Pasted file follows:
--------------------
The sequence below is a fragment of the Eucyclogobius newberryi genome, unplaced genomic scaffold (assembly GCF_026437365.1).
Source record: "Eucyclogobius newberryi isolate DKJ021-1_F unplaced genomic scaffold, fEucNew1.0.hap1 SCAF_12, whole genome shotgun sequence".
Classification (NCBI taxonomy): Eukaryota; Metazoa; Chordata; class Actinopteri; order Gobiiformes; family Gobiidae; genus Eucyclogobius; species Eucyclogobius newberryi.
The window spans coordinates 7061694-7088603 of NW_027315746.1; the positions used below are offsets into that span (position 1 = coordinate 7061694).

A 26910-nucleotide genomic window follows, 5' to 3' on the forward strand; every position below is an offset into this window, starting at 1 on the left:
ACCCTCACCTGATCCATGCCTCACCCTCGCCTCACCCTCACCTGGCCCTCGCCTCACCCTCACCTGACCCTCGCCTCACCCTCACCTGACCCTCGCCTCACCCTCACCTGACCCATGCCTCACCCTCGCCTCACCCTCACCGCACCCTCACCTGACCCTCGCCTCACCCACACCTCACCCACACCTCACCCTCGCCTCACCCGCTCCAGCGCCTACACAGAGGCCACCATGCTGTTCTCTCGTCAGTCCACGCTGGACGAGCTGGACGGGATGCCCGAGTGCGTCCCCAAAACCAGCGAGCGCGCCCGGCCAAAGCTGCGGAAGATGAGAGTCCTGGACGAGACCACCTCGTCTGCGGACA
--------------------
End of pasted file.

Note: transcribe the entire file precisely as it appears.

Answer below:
The sequence below is a fragment of the Eucyclogobius newberryi genome, unplaced genomic scaffold (assembly GCF_026437365.1).
Source record: "Eucyclogobius newberryi isolate DKJ021-1_F unplaced genomic scaffold, fEucNew1.0.hap1 SCAF_12, whole genome shotgun sequence".
Classification (NCBI taxonomy): Eukaryota; Metazoa; Chordata; class Actinopteri; order Gobiiformes; family Gobiidae; genus Eucyclogobius; species Eucyclogobius newberryi.
The window spans coordinates 7061694-7088603 of NW_027315746.1; the positions used below are offsets into that span (position 1 = coordinate 7061694).

A 26910-nucleotide genomic window follows, 5' to 3' on the forward strand; every position below is an offset into this window, starting at 1 on the left:
ACCCTCACCTGATCCATGCCTCACCCTCGCCTCACCCTCACCTGGCCCTCGCCTCACCCTCACCTGACCCTCGCCTCACCCTCACCTGACCCTCGCCTCACCCTCACCTGACCCATGCCTCACCCTCGCCTCACCCTCACCGCACCCTCACCTGACCCTCGCCTCACCCACACCTCACCCACACCTCACCCTCGCCTCACCCGCTCCAGCGCCTACACAGAGGCCACCATGCTGTTCTCTCGTCAGTCCACGCTGGACGAGCTGGACGGGATGCCCGAGTGCGTCCCCAAAACCAGCGAGCGCGCCCGGCCAAAGCTGCGGAAGATGAGAGTCCTGGACGAGACCACCTCGTCTGCGGACA